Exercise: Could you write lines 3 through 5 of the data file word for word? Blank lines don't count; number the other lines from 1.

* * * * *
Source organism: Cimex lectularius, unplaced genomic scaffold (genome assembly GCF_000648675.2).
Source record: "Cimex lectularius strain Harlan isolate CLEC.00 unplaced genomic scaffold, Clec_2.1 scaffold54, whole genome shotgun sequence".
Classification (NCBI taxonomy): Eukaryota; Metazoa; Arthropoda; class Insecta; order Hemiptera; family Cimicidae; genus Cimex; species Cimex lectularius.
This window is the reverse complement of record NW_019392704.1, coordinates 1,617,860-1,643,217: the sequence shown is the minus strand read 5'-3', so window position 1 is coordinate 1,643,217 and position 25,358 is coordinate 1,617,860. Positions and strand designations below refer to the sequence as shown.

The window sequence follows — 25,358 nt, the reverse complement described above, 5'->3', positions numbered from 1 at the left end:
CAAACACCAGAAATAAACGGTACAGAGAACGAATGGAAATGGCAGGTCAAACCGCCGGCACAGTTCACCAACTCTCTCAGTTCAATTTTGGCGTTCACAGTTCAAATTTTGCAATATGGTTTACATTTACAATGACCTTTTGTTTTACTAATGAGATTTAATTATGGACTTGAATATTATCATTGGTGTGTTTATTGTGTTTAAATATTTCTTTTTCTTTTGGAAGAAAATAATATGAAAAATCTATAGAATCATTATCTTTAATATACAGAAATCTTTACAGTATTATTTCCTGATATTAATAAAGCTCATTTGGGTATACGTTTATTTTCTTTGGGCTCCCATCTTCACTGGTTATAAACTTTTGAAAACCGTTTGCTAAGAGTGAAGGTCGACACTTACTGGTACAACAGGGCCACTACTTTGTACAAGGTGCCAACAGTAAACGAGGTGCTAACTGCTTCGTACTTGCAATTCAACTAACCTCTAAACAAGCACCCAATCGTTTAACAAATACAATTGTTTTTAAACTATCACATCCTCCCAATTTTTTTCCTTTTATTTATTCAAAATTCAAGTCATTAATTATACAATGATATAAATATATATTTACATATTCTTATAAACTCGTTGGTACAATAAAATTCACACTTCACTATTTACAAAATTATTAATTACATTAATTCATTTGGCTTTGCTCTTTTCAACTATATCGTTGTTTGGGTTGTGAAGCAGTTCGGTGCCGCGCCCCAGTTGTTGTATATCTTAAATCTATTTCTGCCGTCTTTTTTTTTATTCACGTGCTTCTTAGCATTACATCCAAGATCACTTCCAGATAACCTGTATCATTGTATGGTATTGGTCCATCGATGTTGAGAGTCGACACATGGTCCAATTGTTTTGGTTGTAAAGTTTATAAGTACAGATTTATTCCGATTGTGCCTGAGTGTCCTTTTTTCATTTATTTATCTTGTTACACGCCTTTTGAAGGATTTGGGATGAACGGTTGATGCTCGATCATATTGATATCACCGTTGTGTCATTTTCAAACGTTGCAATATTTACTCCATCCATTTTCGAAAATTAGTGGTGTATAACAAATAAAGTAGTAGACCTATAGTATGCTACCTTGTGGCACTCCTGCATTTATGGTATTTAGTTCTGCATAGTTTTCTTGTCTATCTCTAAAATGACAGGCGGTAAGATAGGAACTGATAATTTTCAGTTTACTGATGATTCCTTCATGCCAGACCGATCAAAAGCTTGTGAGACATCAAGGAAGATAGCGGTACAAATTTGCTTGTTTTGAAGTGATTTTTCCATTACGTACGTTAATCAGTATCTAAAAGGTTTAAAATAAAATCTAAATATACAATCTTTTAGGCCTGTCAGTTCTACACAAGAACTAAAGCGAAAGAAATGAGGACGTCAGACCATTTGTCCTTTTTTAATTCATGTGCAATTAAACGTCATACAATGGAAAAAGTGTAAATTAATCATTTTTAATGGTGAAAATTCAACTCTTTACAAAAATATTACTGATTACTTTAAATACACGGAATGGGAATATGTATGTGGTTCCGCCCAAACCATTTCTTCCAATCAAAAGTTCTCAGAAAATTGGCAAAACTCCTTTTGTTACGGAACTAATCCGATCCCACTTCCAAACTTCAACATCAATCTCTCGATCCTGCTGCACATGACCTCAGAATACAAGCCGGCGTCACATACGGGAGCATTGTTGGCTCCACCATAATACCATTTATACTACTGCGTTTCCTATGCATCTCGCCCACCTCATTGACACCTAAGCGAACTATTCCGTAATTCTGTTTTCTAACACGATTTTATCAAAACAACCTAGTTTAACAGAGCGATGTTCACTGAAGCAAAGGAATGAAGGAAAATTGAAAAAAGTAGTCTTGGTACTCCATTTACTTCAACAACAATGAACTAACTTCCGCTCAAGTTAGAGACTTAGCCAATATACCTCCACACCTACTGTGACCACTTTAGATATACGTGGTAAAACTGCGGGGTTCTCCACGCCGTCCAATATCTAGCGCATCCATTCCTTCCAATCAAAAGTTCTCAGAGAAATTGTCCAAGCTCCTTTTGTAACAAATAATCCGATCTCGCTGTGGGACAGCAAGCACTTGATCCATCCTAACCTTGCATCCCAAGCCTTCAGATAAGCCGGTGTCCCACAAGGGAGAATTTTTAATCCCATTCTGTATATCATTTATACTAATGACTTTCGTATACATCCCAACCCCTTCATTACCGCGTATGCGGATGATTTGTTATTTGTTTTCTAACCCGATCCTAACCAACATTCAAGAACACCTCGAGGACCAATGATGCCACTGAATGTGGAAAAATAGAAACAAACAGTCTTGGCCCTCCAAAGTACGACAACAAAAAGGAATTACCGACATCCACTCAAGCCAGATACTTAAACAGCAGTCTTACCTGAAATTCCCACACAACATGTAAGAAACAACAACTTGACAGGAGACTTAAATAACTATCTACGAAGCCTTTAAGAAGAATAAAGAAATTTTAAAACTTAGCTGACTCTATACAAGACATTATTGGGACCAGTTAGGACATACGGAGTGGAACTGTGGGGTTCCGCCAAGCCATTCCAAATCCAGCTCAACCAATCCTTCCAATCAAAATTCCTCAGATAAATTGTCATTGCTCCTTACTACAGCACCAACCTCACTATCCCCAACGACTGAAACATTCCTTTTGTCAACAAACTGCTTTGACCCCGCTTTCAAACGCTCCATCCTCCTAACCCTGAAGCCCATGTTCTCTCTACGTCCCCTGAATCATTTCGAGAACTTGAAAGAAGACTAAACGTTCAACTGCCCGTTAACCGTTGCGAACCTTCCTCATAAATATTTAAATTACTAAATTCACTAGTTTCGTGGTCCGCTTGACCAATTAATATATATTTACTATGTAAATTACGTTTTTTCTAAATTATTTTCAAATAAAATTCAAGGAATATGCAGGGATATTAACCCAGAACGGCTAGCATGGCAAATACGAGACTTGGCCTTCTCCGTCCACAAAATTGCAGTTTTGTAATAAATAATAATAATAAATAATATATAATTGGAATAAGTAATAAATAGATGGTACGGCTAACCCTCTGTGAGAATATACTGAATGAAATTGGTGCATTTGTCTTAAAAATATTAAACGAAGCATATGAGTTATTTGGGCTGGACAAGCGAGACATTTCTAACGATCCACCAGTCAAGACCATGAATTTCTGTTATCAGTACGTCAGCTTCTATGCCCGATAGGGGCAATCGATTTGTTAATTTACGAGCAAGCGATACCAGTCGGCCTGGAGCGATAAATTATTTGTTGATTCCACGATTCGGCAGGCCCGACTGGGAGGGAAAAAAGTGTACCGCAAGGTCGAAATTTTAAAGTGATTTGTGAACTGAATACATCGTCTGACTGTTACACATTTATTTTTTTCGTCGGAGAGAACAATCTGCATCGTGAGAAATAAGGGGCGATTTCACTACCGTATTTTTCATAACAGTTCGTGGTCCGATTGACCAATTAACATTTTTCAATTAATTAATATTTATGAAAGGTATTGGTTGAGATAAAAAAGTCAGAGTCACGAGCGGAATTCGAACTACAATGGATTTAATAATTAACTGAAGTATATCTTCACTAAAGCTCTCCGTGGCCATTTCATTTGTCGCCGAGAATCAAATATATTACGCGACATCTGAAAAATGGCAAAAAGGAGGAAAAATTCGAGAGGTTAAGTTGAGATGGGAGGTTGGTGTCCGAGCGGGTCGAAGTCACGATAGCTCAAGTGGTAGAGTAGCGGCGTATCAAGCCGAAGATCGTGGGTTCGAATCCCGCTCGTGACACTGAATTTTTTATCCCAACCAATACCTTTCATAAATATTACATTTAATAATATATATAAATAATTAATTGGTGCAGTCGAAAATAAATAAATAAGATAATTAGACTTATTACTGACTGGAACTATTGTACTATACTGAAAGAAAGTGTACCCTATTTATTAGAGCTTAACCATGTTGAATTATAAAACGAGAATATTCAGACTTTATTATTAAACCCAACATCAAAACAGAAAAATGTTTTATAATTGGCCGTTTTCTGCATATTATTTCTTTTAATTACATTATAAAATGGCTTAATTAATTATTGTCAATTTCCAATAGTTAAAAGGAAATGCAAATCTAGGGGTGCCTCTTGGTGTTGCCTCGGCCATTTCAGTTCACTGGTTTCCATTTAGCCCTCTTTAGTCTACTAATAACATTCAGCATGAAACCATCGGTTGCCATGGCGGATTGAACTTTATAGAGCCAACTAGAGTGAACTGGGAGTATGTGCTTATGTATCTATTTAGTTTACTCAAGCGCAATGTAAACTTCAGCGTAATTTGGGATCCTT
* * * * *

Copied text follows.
Classification (NCBI taxonomy): Eukaryota; Metazoa; Arthropoda; class Insecta; order Hemiptera; family Cimicidae; genus Cimex; species Cimex lectularius.
This window is the reverse complement of record NW_019392704.1, coordinates 1,617,860-1,643,217: the sequence shown is the minus strand read 5'-3', so window position 1 is coordinate 1,643,217 and position 25,358 is coordinate 1,617,860. Positions and strand designations below refer to the sequence as shown.

The window sequence follows — 25,358 nt, the reverse complement described above, 5'->3', positions numbered from 1 at the left end: